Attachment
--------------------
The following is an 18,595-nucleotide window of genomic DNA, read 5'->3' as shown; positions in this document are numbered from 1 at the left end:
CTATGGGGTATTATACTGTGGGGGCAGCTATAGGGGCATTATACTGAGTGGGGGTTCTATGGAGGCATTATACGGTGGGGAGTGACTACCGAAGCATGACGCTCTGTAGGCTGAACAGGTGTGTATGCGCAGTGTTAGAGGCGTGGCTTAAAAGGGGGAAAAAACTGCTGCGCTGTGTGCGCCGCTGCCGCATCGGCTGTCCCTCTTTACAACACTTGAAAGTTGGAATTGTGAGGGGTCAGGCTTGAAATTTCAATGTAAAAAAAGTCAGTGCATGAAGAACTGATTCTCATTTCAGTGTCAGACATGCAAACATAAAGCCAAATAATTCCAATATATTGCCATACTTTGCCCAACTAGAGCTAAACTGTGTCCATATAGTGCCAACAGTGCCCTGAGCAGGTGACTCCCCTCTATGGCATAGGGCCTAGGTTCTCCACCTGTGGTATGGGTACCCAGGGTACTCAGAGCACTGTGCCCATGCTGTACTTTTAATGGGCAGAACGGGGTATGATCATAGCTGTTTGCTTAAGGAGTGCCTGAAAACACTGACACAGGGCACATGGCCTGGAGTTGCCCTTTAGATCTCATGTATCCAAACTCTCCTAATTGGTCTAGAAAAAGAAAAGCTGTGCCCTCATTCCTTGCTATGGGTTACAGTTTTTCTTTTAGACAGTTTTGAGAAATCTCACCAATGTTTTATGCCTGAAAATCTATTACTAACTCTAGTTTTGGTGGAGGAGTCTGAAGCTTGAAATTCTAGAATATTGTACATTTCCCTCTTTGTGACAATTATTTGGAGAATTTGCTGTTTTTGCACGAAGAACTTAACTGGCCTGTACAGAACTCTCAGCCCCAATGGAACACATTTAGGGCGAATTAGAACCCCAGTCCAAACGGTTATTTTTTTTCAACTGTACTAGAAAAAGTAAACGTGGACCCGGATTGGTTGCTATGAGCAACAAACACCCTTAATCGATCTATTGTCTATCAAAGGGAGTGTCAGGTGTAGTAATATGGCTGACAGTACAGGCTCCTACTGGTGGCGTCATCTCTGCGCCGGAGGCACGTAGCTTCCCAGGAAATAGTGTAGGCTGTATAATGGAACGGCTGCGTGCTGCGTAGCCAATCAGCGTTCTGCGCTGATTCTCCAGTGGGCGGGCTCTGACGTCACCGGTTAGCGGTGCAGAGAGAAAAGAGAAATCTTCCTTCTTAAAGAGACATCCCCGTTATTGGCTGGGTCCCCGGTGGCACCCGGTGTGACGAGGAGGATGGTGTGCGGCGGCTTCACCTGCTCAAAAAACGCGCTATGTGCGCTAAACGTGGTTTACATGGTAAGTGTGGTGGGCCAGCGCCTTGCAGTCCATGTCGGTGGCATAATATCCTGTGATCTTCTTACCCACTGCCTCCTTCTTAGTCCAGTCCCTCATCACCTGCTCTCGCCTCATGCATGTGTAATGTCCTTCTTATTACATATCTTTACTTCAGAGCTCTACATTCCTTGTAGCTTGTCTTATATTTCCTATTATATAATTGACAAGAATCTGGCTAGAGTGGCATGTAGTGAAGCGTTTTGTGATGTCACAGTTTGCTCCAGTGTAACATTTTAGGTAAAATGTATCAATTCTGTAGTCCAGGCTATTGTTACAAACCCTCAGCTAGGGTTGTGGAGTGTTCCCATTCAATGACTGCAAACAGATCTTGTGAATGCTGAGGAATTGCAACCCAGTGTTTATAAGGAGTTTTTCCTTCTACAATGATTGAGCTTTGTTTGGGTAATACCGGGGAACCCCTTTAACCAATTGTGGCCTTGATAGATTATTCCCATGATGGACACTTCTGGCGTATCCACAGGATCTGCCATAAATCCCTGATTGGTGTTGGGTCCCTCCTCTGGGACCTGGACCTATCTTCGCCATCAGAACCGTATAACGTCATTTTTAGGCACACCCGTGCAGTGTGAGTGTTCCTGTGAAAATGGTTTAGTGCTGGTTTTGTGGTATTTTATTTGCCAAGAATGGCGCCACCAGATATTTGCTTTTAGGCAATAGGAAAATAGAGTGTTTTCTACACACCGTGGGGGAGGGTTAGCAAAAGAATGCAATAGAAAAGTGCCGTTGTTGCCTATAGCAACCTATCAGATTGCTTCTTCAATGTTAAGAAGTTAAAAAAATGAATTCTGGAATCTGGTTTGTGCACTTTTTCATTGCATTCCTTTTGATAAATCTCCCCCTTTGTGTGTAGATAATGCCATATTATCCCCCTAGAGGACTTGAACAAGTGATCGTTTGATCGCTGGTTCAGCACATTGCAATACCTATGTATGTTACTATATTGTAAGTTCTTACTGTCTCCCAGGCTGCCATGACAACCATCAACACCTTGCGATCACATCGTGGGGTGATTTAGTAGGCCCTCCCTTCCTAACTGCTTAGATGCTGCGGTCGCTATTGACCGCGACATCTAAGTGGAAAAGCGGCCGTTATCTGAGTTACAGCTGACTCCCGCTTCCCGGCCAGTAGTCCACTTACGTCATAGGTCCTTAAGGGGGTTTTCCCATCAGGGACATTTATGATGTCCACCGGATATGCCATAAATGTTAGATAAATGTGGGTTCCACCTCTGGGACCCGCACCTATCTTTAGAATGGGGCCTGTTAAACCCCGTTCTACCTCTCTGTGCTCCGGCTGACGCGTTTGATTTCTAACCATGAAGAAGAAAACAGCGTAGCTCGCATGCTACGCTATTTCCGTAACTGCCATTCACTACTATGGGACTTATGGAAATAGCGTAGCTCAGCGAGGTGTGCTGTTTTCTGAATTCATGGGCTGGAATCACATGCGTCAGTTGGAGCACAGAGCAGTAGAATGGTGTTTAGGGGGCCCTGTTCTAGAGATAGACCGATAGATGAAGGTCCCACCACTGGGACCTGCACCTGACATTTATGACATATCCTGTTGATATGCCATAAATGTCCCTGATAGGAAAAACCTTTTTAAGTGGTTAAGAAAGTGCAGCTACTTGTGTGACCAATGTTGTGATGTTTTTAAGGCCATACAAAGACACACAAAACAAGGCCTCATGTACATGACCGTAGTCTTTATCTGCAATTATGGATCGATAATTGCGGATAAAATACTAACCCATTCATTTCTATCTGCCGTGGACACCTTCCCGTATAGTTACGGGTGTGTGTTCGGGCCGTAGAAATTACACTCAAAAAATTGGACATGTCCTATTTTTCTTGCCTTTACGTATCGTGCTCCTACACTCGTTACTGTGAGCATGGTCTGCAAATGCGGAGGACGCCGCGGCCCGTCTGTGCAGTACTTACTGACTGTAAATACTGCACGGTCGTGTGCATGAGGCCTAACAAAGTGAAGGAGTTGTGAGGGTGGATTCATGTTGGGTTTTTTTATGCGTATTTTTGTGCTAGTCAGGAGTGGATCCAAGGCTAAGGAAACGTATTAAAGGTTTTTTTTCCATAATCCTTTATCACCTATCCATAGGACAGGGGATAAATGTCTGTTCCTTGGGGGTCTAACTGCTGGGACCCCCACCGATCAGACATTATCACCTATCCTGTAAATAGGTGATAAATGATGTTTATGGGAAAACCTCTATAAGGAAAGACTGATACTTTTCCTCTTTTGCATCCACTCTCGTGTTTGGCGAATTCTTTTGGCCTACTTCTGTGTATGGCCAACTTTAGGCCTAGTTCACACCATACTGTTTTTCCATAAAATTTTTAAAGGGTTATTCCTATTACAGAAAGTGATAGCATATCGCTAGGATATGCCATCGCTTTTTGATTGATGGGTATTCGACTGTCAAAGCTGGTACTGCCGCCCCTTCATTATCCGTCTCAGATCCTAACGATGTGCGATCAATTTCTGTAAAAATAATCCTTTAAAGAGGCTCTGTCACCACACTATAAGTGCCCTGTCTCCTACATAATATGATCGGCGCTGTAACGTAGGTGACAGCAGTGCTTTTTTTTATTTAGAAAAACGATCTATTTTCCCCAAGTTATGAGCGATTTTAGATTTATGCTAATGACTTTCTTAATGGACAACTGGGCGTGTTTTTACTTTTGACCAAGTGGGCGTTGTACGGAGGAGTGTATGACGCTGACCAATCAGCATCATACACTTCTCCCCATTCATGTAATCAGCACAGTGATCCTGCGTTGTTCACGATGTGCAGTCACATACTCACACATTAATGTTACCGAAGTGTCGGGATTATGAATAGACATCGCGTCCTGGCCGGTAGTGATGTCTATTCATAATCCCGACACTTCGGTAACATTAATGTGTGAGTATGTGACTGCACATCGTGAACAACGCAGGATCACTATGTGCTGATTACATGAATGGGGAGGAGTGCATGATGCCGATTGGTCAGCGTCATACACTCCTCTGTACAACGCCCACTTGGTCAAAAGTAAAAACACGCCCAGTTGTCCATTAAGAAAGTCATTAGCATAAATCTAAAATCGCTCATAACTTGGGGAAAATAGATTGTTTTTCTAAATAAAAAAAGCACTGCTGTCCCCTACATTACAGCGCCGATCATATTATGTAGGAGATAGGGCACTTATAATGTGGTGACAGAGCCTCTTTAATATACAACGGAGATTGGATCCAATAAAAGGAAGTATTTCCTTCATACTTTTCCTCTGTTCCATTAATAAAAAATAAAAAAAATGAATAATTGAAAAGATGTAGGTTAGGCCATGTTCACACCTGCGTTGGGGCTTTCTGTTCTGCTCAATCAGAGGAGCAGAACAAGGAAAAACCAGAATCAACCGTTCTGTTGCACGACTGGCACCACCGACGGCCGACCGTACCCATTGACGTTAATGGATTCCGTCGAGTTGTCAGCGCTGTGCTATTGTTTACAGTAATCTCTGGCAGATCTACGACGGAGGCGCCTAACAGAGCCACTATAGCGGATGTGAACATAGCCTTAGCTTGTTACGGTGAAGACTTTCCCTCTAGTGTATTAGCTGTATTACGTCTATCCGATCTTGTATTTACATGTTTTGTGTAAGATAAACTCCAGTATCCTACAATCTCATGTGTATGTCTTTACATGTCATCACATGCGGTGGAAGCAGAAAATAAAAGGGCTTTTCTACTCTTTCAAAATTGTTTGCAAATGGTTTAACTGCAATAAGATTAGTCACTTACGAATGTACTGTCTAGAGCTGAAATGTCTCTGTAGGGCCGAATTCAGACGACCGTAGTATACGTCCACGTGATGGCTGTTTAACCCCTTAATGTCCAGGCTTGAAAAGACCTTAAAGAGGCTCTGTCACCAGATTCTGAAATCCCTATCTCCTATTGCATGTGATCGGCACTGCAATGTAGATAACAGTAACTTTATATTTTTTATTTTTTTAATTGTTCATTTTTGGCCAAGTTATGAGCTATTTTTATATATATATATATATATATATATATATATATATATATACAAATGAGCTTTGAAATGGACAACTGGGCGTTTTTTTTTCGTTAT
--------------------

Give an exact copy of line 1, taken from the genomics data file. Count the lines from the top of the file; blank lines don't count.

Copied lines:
The following is an 18,595-nucleotide window of genomic DNA, read 5'->3' as shown; positions in this document are numbered from 1 at the left end: